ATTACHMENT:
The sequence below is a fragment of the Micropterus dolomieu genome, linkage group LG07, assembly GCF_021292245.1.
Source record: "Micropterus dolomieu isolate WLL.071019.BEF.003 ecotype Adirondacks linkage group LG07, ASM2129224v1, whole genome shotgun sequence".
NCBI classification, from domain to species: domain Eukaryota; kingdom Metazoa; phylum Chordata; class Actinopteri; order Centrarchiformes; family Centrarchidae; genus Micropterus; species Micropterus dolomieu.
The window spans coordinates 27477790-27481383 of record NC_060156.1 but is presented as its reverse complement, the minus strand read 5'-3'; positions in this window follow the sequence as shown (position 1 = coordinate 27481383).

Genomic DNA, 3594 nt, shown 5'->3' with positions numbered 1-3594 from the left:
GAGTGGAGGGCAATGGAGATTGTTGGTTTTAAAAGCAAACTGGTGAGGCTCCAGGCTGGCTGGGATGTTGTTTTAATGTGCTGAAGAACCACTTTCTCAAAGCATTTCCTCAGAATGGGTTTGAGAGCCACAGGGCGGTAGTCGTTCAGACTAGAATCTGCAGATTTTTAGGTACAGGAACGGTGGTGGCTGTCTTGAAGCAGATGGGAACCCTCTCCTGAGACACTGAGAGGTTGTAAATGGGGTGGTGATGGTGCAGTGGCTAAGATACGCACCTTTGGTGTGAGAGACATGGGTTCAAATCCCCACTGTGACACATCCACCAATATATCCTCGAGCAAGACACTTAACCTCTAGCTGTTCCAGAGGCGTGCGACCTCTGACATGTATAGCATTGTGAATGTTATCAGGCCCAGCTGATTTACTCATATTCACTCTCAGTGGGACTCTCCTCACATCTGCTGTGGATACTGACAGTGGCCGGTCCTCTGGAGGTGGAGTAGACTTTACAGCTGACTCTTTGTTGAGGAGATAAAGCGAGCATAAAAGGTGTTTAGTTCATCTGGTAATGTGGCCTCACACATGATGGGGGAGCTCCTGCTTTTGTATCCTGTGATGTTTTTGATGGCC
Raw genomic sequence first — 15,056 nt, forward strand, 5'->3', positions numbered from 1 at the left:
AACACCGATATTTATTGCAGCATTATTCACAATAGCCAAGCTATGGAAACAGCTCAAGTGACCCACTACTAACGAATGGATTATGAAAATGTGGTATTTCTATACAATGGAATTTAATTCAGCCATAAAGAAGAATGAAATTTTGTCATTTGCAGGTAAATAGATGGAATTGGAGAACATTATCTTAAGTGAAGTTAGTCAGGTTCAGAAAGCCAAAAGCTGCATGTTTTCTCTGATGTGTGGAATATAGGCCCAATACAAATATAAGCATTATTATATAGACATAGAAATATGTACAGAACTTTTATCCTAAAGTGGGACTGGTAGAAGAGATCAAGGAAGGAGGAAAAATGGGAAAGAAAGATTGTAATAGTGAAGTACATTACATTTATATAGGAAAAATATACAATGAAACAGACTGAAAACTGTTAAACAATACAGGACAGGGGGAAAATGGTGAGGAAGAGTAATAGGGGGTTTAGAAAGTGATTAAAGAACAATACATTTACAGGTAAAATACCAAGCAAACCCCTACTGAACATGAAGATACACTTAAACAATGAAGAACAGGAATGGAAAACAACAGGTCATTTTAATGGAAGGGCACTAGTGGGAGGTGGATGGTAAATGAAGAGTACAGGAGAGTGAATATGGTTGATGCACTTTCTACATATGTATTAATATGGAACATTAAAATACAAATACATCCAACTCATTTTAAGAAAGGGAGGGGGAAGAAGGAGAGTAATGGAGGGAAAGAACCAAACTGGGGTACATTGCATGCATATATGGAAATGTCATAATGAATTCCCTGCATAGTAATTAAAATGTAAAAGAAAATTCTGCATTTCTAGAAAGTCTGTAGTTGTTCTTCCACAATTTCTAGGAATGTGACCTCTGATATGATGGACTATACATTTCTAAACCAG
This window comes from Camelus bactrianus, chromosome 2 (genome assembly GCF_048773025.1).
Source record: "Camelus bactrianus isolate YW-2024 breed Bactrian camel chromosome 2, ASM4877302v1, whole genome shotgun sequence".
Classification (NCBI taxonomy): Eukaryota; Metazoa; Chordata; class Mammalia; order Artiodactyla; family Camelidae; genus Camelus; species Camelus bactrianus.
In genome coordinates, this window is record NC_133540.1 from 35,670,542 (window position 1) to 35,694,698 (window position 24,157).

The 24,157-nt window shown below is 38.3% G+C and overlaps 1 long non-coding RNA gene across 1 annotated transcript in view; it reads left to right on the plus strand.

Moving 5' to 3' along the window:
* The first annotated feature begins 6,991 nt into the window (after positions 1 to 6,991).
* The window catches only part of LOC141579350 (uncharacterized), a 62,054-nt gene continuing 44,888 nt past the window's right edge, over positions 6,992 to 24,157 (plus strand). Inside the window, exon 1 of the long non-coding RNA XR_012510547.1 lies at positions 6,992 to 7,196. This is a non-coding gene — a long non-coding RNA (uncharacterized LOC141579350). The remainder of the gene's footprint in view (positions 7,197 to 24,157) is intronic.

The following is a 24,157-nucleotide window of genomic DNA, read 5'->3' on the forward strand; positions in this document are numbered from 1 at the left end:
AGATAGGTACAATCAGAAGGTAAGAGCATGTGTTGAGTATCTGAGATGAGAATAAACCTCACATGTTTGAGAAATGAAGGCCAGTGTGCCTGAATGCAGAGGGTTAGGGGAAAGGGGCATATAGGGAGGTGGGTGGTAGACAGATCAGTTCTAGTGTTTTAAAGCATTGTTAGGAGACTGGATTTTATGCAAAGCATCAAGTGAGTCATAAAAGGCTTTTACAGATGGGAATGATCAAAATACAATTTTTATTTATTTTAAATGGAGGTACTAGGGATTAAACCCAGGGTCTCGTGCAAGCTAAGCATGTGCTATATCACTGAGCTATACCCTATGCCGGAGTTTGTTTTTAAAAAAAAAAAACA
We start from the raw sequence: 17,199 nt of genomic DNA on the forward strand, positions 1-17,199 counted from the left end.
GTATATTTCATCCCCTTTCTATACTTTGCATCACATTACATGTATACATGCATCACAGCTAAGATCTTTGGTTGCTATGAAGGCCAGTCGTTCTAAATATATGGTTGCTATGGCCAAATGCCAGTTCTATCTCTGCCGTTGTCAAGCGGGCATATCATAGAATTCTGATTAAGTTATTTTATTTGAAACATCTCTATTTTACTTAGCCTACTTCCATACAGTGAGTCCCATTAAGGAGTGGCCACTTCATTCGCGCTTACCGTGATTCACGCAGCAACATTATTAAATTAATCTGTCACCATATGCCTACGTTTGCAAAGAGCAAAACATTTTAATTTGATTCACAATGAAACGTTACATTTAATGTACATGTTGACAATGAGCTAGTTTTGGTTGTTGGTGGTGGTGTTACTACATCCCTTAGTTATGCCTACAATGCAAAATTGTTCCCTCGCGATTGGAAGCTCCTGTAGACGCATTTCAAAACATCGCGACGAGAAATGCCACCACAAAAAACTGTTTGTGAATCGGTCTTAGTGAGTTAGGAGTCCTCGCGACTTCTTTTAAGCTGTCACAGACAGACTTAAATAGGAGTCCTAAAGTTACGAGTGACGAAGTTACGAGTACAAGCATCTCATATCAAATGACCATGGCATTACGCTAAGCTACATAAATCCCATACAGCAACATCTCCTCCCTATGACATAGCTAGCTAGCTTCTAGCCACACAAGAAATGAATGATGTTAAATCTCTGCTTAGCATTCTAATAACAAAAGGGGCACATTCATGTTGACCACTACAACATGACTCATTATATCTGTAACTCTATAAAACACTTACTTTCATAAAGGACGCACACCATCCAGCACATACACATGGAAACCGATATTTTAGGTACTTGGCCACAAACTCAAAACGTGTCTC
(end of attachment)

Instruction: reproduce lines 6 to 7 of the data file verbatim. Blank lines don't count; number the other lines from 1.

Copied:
GAGTGGAGGGCAATGGAGATTGTTGGTTTTAAAAGCAAACTGGTGAGGCTCCAGGCTGGCTGGGATGTTGTTTTAATGTGCTGAAGAACCACTTTCTCAAAGCATTTCCTCAGAATGGGTTTGAGAGCCACAGGGCGGTAGTCGTTCAGACTAGAATCTGCAGATTTTTAGGTACAGGAACGGTGGTGGCTGTCTTGAAGCAGATGGGAACCCTCTCCTGAGACACTGAGAGGTTGTAAATGGGGTGGTGATGGTGCAGTGGCTAAGATACGCACCTTTGGTGTGAGAGACATGGGTTCAAATCCCCACTGTGACACATCCACCAATATATCCTCGAGCAAGACACTTAACCTCTAGCTGTTCCAGAGGCGTGCGACCTCTGACATGTATAGCATTGTGAATGTTATCAGGCCCAGCTGATTTACTCATATTCACTCTCAGTGGGACTCTCCTCACATCTGCTGTGGATACTGACAGTGGCCGGTCCTCTGGAGGTGGAGTAGACTTTACAGCTGACTCTTTGTTGAGGAGATAAAGCGAGCATAAAAGGTGTTTAGTTCATCTGGTAATGTGGCCTCACACATGATGGGGGAGCTCCTGCTTTTGTATCCTGTGATGTTTTTGATGGCC
Raw genomic sequence first — 15,056 nt, forward strand, 5'->3', positions numbered from 1 at the left: